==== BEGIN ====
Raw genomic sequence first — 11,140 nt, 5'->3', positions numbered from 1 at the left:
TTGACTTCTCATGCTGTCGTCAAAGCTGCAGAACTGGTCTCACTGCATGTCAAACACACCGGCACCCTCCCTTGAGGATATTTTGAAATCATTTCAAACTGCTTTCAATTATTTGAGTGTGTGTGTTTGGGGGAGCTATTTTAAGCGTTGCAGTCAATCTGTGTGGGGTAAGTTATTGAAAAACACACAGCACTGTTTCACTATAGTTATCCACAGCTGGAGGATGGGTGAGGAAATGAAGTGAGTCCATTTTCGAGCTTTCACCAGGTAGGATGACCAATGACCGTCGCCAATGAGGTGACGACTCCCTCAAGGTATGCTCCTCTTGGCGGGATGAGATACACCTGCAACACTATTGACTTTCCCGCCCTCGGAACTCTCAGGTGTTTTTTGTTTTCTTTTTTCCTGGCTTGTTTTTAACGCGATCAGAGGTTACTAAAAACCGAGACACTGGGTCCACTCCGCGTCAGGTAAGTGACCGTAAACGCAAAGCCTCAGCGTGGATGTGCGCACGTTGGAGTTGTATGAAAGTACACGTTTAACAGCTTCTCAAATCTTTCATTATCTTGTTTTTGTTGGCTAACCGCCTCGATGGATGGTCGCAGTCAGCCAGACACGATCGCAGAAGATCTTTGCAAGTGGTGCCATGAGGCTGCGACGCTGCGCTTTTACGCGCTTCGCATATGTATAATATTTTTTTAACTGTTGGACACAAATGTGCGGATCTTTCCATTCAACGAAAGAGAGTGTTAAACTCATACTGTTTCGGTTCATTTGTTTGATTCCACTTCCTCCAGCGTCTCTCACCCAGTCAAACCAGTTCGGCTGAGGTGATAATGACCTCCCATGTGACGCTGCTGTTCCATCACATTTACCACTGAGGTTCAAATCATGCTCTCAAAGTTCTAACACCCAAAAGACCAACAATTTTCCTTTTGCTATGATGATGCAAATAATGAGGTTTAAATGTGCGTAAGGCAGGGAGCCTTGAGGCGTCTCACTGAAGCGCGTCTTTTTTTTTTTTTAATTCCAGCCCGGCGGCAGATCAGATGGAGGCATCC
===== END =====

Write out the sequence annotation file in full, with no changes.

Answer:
Raw genomic sequence first — 11,140 nt, 5'->3', positions numbered from 1 at the left:
TTGACTTCTCATGCTGTCGTCAAAGCTGCAGAACTGGTCTCACTGCATGTCAAACACACCGGCACCCTCCCTTGAGGATATTTTGAAATCATTTCAAACTGCTTTCAATTATTTGAGTGTGTGTGTTTGGGGGAGCTATTTTAAGCGTTGCAGTCAATCTGTGTGGGGTAAGTTATTGAAAAACACACAGCACTGTTTCACTATAGTTATCCACAGCTGGAGGATGGGTGAGGAAATGAAGTGAGTCCATTTTCGAGCTTTCACCAGGTAGGATGACCAATGACCGTCGCCAATGAGGTGACGACTCCCTCAAGGTATGCTCCTCTTGGCGGGATGAGATACACCTGCAACACTATTGACTTTCCCGCCCTCGGAACTCTCAGGTGTTTTTTGTTTTCTTTTTTCCTGGCTTGTTTTTAACGCGATCAGAGGTTACTAAAAACCGAGACACTGGGTCCACTCCGCGTCAGGTAAGTGACCGTAAACGCAAAGCCTCAGCGTGGATGTGCGCACGTTGGAGTTGTATGAAAGTACACGTTTAACAGCTTCTCAAATCTTTCATTATCTTGTTTTTGTTGGCTAACCGCCTCGATGGATGGTCGCAGTCAGCCAGACACGATCGCAGAAGATCTTTGCAAGTGGTGCCATGAGGCTGCGACGCTGCGCTTTTACGCGCTTCGCATATGTATAATATTTTTTTAACTGTTGGACACAAATGTGCGGATCTTTCCATTCAACGAAAGAGAGTGTTAAACTCATACTGTTTCGGTTCATTTGTTTGATTCCACTTCCTCCAGCGTCTCTCACCCAGTCAAACCAGTTCGGCTGAGGTGATAATGACCTCCCATGTGACGCTGCTGTTCCATCACATTTACCACTGAGGTTCAAATCATGCTCTCAAAGTTCTAACACCCAAAAGACCAACAATTTTCCTTTTGCTATGATGATGCAAATAATGAGGTTTAAATGTGCGTAAGGCAGGGAGCCTTGAGGCGTCTCACTGAAGCGCGTCTTTTTTTTTTTTTAATTCCAGCCCGGCGGCAGATCAGATGGAGGCATCC